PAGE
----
MS Roots

April 17, 2011

2011 Genealogy Goal #2 – Mahala

My second genealogy goal this year was to take one step back past 1870 for the Hathorns, namely Mahala. I had followed her through the census with various names, a range of ages and fluctuating races. She was recorded as Haley, Holly and Mahala. Her birth year was recorded from 1830 to 1843. Sometimes, she was listed as Black and sometimes she was mulatto. But she there from 1870 to 1910 with a family that I could document.

Last week, I began preparing to research the community of Hollidays Creek as a slave owning community. I had two clues that may lead me to the former owner of Mahala and decided to follow what I had. My first clue was the chosen surname of the family – Hathorn. There were Hathorns listed in the 1860 slave schedule for the near vicinity of Hollidays Creek. My second clue was a Freedmen’s Bureau Labor contract dated 1865 between N.C. Hathorn and several freedmen. The freedmen were listed as follows:

Laborers:
Gerry – 24; Mahala – 22; Lucy – 21; Calvin – 18; Jane – 15; Rachael – 14; Bertro – 12; Ann – 11
Dependents:
Sanco – 26; Henry – 6; Willis – 5; Jack – 4; Unreadable; Easter – 1

The name Sanco stood out for me for two reasons – 1) He was listed with the children and 2) I had seen his name in my review of the 1870 census. Further research found him living in 1870 and 1880 with the family I had identified as the possible slave owners of Mahala. He was also listed in a family tree on ancestry.com. His father was named as N.C. Hathorn. I immediately contacted the owner and received the response below:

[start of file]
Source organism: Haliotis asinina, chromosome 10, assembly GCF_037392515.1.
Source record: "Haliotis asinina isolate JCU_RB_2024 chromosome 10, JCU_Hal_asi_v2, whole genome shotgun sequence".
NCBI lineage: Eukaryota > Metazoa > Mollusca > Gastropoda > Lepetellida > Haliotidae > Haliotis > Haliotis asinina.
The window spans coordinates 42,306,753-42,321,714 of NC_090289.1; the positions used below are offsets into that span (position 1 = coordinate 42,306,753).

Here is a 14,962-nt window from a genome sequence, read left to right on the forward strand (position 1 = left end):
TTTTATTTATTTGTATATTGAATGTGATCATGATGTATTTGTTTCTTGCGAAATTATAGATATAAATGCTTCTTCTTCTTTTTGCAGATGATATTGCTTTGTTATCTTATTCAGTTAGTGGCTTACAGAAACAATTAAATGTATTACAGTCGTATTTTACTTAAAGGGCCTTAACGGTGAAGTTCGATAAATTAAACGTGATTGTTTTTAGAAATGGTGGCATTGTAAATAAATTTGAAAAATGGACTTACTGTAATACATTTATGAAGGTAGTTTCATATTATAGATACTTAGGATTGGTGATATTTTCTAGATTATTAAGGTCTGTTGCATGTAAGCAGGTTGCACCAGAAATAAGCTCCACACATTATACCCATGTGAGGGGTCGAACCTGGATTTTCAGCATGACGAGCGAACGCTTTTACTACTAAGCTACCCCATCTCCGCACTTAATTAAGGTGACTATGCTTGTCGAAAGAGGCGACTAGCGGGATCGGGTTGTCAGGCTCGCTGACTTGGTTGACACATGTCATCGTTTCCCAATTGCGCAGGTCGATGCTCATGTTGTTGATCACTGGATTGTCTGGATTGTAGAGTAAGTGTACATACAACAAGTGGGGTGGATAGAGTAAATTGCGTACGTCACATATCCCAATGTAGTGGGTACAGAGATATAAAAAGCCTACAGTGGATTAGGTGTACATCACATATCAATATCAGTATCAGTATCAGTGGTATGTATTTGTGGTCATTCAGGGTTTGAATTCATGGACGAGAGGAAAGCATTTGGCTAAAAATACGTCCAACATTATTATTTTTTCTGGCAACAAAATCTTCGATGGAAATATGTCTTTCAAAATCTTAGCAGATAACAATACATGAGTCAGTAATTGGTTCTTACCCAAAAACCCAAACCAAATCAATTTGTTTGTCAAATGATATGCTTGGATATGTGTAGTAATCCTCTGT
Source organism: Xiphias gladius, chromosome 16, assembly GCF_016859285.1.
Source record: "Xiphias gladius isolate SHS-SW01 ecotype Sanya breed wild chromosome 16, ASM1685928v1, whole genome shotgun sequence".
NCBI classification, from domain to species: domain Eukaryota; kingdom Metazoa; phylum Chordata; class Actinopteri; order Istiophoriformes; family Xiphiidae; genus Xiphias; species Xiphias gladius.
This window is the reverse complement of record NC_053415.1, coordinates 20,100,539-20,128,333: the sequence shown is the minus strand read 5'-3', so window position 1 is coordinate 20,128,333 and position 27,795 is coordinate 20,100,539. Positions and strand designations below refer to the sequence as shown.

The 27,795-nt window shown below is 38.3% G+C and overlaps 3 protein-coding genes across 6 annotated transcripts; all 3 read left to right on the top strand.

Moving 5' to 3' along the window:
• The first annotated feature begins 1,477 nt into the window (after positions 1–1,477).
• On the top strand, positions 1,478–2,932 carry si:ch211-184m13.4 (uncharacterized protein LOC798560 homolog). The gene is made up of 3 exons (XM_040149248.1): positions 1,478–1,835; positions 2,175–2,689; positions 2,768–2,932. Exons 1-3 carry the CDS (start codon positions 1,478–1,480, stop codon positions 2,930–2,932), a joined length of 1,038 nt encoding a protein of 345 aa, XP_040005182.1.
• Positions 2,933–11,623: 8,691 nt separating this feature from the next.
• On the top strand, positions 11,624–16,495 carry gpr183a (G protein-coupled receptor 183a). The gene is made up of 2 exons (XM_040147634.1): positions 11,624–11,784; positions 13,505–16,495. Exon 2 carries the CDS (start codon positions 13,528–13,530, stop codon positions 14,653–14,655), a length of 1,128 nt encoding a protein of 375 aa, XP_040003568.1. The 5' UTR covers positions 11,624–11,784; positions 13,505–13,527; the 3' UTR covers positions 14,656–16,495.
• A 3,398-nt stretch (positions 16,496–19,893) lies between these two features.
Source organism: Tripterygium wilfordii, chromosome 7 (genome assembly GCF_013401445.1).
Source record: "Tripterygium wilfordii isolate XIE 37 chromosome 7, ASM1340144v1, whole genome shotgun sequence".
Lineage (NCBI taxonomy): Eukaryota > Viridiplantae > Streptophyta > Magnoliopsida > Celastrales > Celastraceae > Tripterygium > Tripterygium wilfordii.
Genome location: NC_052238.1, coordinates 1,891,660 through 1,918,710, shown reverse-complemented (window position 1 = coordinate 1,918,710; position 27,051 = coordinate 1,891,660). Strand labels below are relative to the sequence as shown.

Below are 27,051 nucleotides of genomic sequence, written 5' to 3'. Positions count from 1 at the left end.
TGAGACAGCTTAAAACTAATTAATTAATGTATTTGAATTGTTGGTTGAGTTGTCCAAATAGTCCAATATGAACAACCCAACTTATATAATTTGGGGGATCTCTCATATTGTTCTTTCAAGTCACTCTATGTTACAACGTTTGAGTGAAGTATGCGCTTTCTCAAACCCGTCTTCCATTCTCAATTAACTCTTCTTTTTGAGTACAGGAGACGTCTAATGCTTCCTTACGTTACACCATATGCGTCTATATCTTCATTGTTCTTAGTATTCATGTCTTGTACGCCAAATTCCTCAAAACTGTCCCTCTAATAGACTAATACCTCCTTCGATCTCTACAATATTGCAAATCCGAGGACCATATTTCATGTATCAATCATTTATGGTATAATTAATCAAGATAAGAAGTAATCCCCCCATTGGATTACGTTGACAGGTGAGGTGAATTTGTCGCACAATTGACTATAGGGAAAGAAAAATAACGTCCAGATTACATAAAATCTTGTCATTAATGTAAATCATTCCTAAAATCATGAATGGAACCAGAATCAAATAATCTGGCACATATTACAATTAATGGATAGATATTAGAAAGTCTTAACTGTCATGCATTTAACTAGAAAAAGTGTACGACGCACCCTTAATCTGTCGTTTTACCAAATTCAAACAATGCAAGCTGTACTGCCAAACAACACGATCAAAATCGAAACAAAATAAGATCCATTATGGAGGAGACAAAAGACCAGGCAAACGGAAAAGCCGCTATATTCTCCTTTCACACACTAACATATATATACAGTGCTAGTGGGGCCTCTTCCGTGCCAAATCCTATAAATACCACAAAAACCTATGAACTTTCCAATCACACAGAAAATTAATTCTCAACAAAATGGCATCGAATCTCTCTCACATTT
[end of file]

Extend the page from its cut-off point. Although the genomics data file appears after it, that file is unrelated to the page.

Hello. I will be happy to tell you what I know about Sanco. I am not sure of birth or death dates, so the birth date is from the census, and I have really guessed at his death. In 1870 he was living with his half brother, Samuel Baskin Hathorn and they were about the same age. In 1880, he was living with his half sister, Sarah Hathorn & husband James “Jim” Clark. These were my G Grandparents. Apparently, Sanco always knew who his father was and after the Civil War, he refused to leave. My knowledge of him comes from my grandfather, Grover Cleveland Clark, who called him what all the family called him, “Uncle Sanco”, and they knew his story. He lived in the house with them and helped with house chores and Sarah’s children. Remembering the stories my grandfather told of him, leads me to think that he was a “childlike” person. He would get mad about things and expected to go everywhere with the family and to be treated as family. Once he was not envited to a wedding and he was so mad about it. They brought him some of the wedding cake and he would not eat it. He said “I don’t want no old cold cake”. My grandfather would tell this and laugh and laugh.

I never heard anything about a girl friend or relationship, so do not know if he had children. I do not think he ever lived away from the Clarks. As with many Hathorns, he had horrible arthritis and crawled on his knees in later years, unable to walk. ( Sarah also had arthritis and was an invalid, bed-ridden for some years before her death.) They said he used two long cow leg bones for crutchs as they were the right length for him. That was one of the things my Grandfather told–Uncle Sanco would hit them with the bones if they misbehaved, so they tried to stay far enough away to avoid being “disciplined” with the bones. From all that I heard, he really loved Sarah and looked out for her.

After this email, I am now more inspired to research Mahala and our kin. I can’t make any claims now as to the relationship between Mahala and Sanco and the Hathorns and the others listed in the labor contract, but I know that it can be figured out with some work and guiding voices like this one!

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